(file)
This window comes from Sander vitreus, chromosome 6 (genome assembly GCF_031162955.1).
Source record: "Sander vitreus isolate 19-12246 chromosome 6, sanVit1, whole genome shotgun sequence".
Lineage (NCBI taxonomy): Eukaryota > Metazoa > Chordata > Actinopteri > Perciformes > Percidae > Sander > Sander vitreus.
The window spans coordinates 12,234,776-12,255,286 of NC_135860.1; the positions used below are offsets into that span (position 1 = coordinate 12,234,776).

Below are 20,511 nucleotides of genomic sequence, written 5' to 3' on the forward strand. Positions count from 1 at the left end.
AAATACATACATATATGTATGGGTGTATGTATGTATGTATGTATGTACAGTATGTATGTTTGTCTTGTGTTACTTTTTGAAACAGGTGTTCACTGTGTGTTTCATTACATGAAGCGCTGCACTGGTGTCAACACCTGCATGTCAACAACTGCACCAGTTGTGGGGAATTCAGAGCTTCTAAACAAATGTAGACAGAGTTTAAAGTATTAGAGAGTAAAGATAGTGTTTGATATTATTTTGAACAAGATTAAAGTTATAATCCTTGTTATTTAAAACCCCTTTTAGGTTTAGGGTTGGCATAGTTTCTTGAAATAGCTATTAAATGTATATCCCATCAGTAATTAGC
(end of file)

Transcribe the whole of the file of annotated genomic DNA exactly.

This window comes from Sander vitreus, chromosome 6 (genome assembly GCF_031162955.1).
Source record: "Sander vitreus isolate 19-12246 chromosome 6, sanVit1, whole genome shotgun sequence".
Lineage (NCBI taxonomy): Eukaryota > Metazoa > Chordata > Actinopteri > Perciformes > Percidae > Sander > Sander vitreus.
The window spans coordinates 12,234,776-12,255,286 of NC_135860.1; the positions used below are offsets into that span (position 1 = coordinate 12,234,776).

Below are 20,511 nucleotides of genomic sequence, written 5' to 3' on the forward strand. Positions count from 1 at the left end.
AAATACATACATATATGTATGGGTGTATGTATGTATGTATGTATGTACAGTATGTATGTTTGTCTTGTGTTACTTTTTGAAACAGGTGTTCACTGTGTGTTTCATTACATGAAGCGCTGCACTGGTGTCAACACCTGCATGTCAACAACTGCACCAGTTGTGGGGAATTCAGAGCTTCTAAACAAATGTAGACAGAGTTTAAAGTATTAGAGAGTAAAGATAGTGTTTGATATTATTTTGAACAAGATTAAAGTTATAATCCTTGTTATTTAAAACCCCTTTTAGGTTTAGGGTTGGCATAGTTTCTTGAAATAGCTATTAAATGTATATCCCATCAGTAATTAGC